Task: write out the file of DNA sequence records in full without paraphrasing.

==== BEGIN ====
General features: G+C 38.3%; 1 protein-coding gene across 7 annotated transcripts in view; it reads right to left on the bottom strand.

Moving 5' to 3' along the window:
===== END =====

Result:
General features: G+C 38.3%; 1 protein-coding gene across 7 annotated transcripts in view; it reads right to left on the bottom strand.

Moving 5' to 3' along the window: